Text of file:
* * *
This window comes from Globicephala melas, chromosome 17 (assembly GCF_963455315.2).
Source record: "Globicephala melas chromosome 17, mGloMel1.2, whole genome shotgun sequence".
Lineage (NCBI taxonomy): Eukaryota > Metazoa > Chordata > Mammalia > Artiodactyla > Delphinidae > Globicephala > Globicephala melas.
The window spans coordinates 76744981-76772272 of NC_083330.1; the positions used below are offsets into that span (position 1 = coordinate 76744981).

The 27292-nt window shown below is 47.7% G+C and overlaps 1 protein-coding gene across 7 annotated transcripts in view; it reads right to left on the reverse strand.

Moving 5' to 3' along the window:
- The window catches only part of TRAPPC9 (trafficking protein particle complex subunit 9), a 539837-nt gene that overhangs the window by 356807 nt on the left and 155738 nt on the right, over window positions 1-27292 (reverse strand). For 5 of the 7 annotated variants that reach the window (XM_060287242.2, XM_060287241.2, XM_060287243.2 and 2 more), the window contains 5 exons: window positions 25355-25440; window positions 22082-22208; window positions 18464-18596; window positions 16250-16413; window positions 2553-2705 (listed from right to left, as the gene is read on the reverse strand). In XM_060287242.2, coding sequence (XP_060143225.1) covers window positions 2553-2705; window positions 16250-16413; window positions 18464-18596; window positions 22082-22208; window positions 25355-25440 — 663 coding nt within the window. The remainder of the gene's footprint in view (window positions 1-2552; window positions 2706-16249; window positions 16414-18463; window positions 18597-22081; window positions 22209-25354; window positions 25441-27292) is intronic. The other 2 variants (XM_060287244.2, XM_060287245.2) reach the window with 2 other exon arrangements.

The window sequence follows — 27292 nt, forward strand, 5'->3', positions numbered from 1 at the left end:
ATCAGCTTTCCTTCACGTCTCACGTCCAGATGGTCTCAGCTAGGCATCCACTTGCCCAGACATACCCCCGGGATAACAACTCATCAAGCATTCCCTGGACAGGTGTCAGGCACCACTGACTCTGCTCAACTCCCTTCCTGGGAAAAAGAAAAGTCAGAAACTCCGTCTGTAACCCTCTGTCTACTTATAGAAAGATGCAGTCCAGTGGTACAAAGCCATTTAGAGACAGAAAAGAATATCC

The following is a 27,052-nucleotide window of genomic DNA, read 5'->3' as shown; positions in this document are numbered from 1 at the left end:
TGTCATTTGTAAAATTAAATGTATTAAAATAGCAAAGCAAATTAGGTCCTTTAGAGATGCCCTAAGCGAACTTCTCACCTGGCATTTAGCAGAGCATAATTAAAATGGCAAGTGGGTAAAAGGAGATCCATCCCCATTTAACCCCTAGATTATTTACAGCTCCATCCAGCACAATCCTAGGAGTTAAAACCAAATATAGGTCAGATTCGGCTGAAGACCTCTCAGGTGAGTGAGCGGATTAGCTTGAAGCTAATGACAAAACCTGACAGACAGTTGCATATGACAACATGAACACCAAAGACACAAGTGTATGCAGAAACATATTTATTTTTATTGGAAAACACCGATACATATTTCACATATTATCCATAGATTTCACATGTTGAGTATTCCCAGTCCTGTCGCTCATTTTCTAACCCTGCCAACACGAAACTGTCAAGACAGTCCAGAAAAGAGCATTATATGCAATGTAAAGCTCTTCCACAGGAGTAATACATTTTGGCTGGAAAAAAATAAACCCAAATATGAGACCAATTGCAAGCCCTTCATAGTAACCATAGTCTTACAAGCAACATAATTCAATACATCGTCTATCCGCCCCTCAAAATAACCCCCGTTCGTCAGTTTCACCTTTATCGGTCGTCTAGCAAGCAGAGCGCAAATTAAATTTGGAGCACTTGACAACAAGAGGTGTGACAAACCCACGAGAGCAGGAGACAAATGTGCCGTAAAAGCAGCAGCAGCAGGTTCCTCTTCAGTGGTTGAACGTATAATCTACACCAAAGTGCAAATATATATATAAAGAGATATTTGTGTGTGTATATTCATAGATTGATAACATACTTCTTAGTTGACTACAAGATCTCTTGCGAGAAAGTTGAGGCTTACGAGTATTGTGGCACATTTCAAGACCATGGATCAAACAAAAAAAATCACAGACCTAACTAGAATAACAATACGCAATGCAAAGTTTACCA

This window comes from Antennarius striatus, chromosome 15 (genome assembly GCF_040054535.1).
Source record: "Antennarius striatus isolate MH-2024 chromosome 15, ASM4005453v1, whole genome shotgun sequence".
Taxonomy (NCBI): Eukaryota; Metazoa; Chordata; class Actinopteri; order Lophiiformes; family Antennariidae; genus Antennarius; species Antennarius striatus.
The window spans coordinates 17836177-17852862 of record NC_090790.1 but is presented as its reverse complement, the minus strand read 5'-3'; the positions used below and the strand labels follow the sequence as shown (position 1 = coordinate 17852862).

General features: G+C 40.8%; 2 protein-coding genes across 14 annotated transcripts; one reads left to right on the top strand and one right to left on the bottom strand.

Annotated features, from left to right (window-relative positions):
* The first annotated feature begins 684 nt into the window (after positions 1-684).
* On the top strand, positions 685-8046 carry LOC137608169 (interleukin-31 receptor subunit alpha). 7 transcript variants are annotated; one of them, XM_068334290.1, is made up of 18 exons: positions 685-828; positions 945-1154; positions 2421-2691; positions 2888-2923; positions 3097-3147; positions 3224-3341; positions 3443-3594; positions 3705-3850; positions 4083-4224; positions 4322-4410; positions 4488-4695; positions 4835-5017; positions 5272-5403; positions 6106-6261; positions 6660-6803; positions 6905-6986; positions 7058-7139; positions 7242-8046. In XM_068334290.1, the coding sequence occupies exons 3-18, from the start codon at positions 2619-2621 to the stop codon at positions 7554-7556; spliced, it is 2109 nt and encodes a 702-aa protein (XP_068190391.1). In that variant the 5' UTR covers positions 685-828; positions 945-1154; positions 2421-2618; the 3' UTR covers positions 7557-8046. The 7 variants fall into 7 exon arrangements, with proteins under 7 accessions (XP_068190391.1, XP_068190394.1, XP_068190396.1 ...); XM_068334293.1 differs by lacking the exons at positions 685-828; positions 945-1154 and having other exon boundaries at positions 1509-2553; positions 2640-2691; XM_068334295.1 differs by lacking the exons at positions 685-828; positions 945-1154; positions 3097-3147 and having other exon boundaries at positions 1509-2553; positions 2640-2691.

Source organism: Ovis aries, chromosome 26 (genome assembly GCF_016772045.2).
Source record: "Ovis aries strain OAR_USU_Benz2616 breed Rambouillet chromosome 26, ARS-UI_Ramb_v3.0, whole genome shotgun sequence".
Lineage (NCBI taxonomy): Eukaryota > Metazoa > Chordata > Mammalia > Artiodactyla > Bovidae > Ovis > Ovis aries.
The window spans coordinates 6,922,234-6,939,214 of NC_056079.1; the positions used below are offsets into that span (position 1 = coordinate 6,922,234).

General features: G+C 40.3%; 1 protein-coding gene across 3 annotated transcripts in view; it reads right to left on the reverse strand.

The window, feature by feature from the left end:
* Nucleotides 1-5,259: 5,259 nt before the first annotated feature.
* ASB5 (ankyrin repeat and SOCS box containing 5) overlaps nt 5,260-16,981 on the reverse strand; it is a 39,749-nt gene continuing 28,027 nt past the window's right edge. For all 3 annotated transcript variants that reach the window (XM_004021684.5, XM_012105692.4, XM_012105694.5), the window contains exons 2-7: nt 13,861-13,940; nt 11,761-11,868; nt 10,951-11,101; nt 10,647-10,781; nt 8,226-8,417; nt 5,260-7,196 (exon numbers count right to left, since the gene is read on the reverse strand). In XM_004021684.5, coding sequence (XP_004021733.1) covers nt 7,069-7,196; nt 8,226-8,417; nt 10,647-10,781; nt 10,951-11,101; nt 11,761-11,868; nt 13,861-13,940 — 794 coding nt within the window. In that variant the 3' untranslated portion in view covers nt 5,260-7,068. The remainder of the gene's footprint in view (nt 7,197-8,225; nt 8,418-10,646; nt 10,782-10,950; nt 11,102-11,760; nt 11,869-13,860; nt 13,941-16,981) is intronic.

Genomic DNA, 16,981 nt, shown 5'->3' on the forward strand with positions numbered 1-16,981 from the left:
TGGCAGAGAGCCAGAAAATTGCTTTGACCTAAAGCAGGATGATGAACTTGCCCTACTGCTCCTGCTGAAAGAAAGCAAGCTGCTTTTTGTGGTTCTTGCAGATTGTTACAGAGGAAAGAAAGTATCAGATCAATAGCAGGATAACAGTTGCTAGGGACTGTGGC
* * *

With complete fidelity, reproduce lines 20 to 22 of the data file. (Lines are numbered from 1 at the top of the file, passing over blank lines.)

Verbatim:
Source organism: Ovis aries, chromosome 26 (genome assembly GCF_016772045.2).
Source record: "Ovis aries strain OAR_USU_Benz2616 breed Rambouillet chromosome 26, ARS-UI_Ramb_v3.0, whole genome shotgun sequence".
Lineage (NCBI taxonomy): Eukaryota > Metazoa > Chordata > Mammalia > Artiodactyla > Bovidae > Ovis > Ovis aries.